When I finally emerged from our gloomy dormitory after a night of asymmetrical precipitation outside, I ascertained why the place had such a reputation with the beach-going elite. With shades of the Sunshine Coast in Queensland, palm trees line the sweeping beachfront promenades and even the condominiums appear stately against bright blue sky. The prime real-estate is found on a slender promontory and near its tip lies a wharf, berthing several yachts only fathomless pockets could float. Right next door was a sizable flotilla of humble fishing boats, with ocean gulls and black seals frolicking nearby, probably waiting for the next business trip to return.

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The Uruguayan sun was much stronger than we expected, and every single one of us was burned while sunbathing on the sand. I spent Friday evening with some girls from Montevideo I had met on the bus and their friend Adam from Canada, and discovered the radiation from our nearest star had got the better of them as well. Despite the prodigious amount of underage drinking that was occurring all over the promenade, there was not a bar open at night in the town.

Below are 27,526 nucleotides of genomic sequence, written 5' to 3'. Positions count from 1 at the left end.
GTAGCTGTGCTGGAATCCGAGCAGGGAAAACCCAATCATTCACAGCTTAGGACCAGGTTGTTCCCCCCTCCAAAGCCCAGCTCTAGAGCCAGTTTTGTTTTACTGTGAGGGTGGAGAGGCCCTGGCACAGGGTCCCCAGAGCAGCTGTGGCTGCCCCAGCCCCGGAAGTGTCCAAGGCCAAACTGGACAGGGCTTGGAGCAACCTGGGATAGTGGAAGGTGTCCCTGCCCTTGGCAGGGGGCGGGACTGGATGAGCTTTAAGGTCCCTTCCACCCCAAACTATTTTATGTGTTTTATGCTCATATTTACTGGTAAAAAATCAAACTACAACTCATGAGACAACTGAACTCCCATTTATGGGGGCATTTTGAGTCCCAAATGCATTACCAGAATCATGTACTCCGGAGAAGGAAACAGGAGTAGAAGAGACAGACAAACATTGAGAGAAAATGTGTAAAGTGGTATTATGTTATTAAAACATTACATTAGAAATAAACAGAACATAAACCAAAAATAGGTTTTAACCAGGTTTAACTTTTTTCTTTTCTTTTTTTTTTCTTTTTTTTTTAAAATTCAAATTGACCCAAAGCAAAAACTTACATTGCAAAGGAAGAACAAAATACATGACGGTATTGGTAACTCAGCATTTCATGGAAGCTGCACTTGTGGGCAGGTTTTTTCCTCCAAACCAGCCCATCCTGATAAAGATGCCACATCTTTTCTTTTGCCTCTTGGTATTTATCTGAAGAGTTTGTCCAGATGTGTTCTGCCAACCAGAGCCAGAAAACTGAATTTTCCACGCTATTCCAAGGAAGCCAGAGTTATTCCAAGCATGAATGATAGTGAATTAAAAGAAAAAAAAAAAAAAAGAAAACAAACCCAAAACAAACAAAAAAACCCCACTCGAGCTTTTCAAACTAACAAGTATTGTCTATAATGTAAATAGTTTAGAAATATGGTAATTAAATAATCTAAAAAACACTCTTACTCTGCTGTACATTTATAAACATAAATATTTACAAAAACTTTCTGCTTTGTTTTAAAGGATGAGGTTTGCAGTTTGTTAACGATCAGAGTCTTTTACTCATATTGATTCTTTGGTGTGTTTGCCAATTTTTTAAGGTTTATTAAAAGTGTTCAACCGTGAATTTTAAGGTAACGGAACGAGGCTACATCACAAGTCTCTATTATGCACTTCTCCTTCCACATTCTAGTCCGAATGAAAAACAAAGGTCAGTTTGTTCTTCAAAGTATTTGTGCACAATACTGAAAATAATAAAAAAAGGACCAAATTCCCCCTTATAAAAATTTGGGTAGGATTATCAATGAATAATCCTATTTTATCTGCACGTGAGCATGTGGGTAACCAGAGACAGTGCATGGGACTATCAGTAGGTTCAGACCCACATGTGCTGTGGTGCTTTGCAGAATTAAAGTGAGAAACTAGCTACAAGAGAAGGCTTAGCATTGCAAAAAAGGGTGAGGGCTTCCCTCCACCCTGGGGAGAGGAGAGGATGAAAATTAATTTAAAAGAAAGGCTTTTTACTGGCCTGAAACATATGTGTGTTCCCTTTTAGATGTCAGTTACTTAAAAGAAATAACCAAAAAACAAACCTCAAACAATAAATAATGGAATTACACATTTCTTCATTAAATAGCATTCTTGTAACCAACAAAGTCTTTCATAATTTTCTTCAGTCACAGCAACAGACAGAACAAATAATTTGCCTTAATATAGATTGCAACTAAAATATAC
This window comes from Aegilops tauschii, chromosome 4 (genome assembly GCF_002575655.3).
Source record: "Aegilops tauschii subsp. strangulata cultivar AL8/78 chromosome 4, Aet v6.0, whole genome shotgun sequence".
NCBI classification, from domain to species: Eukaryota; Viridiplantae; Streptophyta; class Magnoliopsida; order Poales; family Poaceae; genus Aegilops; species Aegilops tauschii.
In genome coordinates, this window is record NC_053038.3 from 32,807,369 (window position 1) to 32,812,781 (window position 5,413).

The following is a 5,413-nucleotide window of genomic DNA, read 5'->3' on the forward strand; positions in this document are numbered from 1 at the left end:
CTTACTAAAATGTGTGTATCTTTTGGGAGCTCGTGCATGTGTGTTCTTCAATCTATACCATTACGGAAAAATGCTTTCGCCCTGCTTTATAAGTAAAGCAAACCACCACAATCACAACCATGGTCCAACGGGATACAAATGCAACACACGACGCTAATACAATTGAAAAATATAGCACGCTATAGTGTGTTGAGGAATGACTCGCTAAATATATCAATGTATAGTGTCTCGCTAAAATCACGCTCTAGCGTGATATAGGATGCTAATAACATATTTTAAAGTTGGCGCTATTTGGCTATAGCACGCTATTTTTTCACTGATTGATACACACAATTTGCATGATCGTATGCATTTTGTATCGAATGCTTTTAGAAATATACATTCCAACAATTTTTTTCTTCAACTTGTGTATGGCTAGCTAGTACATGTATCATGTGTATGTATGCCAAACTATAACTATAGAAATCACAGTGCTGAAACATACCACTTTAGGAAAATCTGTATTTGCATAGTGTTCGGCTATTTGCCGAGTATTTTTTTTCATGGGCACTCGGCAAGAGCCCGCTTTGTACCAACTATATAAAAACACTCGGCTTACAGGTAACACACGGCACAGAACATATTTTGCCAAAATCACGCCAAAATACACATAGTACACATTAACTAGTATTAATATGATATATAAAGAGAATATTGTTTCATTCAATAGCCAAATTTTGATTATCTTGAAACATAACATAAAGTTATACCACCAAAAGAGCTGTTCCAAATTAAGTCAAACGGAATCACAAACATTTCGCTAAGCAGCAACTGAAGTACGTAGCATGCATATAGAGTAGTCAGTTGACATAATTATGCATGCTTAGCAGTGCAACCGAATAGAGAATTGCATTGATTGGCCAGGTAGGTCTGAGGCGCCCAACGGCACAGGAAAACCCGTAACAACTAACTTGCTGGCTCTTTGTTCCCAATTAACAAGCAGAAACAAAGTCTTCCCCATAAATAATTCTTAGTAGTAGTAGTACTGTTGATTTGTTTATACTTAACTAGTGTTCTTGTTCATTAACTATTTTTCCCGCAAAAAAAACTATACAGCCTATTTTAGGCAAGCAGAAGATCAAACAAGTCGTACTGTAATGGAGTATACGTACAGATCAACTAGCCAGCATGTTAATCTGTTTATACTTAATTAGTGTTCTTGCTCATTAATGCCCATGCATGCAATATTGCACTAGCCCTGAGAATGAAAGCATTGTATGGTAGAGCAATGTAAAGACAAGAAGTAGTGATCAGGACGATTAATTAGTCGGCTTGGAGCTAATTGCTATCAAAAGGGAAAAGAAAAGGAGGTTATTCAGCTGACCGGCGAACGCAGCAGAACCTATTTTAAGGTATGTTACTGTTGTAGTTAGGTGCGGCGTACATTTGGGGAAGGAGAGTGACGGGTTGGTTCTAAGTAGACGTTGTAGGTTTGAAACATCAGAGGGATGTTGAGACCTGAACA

We were far more cautious on Saturday with our bodies. With apparently nothing at all to do in Punta del Este apart from tomar sol (sunbathe), from which our bodies forbade us, we jumped aboard a bus in the early evening bound for Montevideo.

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Posted by Jeremy T 13:41 Archived in Uruguay Tagged backpacking Comments (0)